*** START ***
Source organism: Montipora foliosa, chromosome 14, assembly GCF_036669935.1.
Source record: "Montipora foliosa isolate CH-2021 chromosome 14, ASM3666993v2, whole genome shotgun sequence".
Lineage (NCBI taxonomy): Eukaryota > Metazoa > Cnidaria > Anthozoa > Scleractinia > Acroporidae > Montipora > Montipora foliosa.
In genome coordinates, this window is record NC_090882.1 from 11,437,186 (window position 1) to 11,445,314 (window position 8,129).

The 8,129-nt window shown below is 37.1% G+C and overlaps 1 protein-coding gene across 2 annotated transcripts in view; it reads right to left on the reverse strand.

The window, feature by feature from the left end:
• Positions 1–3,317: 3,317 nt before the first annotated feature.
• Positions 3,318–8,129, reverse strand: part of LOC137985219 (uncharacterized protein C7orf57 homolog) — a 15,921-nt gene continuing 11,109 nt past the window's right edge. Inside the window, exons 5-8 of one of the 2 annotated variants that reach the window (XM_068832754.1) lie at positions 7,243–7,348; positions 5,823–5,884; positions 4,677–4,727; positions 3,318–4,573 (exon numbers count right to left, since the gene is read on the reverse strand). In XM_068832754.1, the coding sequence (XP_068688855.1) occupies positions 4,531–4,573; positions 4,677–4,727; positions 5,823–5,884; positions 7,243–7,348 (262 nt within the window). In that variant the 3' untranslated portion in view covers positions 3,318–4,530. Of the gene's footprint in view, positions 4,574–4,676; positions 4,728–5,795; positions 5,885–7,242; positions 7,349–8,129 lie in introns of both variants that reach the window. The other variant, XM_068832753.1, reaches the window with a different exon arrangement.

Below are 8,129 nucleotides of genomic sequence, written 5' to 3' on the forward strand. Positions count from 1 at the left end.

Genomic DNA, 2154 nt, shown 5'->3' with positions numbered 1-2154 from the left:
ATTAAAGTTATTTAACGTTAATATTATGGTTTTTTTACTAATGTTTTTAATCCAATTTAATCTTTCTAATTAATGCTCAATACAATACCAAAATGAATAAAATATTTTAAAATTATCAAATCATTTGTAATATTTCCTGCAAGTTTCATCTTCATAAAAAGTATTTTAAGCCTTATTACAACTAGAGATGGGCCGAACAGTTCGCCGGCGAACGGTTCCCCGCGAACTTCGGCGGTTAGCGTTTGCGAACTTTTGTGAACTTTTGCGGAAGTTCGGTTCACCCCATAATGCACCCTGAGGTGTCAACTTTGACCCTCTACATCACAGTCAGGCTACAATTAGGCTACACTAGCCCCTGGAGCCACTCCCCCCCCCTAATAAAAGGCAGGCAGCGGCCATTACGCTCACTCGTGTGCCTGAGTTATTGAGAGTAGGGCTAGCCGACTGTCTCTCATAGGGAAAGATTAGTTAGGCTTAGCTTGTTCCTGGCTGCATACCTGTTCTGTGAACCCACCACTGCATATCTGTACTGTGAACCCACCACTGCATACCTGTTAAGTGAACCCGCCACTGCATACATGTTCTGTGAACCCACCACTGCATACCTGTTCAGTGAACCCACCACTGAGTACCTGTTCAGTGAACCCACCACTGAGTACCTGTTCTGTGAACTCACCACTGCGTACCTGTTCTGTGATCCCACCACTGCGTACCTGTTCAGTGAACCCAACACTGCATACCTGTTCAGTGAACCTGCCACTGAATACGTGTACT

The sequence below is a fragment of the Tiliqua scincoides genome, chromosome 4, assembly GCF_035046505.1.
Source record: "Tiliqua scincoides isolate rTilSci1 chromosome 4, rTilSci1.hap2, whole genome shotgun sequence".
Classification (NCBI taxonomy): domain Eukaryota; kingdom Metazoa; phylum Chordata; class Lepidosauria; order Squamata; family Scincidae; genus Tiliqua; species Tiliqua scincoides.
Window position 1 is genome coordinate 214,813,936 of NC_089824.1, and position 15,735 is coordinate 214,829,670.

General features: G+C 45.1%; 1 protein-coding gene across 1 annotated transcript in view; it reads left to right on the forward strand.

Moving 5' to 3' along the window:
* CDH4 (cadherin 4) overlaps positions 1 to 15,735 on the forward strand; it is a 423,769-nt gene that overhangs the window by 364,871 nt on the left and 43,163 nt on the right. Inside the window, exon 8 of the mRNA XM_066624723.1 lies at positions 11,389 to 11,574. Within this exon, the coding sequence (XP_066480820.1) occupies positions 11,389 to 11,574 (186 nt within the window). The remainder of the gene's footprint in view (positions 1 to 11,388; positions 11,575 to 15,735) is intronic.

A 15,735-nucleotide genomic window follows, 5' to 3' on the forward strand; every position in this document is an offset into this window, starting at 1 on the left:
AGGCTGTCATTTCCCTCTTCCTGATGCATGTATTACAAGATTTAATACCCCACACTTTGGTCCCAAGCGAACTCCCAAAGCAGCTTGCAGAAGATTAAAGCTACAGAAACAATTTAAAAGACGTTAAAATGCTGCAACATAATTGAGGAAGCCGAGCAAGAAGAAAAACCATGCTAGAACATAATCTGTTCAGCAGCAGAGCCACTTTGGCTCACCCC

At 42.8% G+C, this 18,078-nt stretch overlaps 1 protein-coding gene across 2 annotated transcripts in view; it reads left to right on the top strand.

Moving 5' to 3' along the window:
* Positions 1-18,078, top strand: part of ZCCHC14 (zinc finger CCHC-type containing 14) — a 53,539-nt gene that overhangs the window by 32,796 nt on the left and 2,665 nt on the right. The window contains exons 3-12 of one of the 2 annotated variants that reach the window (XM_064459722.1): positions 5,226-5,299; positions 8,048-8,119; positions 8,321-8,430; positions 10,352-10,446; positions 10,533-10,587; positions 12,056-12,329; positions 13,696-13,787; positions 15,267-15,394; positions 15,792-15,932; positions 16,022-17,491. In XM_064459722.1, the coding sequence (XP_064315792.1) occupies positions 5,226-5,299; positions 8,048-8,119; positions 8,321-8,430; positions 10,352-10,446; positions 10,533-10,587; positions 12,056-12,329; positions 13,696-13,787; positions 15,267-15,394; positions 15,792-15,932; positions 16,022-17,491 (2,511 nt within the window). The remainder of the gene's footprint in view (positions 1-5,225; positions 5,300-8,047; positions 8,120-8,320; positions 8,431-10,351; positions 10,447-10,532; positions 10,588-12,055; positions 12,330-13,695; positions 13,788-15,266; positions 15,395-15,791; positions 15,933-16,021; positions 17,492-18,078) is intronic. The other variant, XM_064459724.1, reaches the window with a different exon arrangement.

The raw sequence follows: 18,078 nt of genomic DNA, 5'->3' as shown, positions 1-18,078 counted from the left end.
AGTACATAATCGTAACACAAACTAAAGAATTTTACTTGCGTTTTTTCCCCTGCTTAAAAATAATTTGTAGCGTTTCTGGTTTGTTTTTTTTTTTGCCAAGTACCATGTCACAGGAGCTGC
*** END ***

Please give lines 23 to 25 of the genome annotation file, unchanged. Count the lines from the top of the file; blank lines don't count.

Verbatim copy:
* Positions 1-18,078, top strand: part of ZCCHC14 (zinc finger CCHC-type containing 14) — a 53,539-nt gene that overhangs the window by 32,796 nt on the left and 2,665 nt on the right. The window contains exons 3-12 of one of the 2 annotated variants that reach the window (XM_064459722.1): positions 5,226-5,299; positions 8,048-8,119; positions 8,321-8,430; positions 10,352-10,446; positions 10,533-10,587; positions 12,056-12,329; positions 13,696-13,787; positions 15,267-15,394; positions 15,792-15,932; positions 16,022-17,491. In XM_064459722.1, the coding sequence (XP_064315792.1) occupies positions 5,226-5,299; positions 8,048-8,119; positions 8,321-8,430; positions 10,352-10,446; positions 10,533-10,587; positions 12,056-12,329; positions 13,696-13,787; positions 15,267-15,394; positions 15,792-15,932; positions 16,022-17,491 (2,511 nt within the window). The remainder of the gene's footprint in view (positions 1-5,225; positions 5,300-8,047; positions 8,120-8,320; positions 8,431-10,351; positions 10,447-10,532; positions 10,588-12,055; positions 12,330-13,695; positions 13,788-15,266; positions 15,395-15,791; positions 15,933-16,021; positions 17,492-18,078) is intronic. The other variant, XM_064459724.1, reaches the window with a different exon arrangement.

The raw sequence follows: 18,078 nt of genomic DNA, 5'->3' as shown, positions 1-18,078 counted from the left end.
AGTACATAATCGTAACACAAACTAAAGAATTTTACTTGCGTTTTTTCCCCTGCTTAAAAATAATTTGTAGCGTTTCTGGTTTGTTTTTTTTTTTGCCAAGTACCATGTCACAGGAGCTGC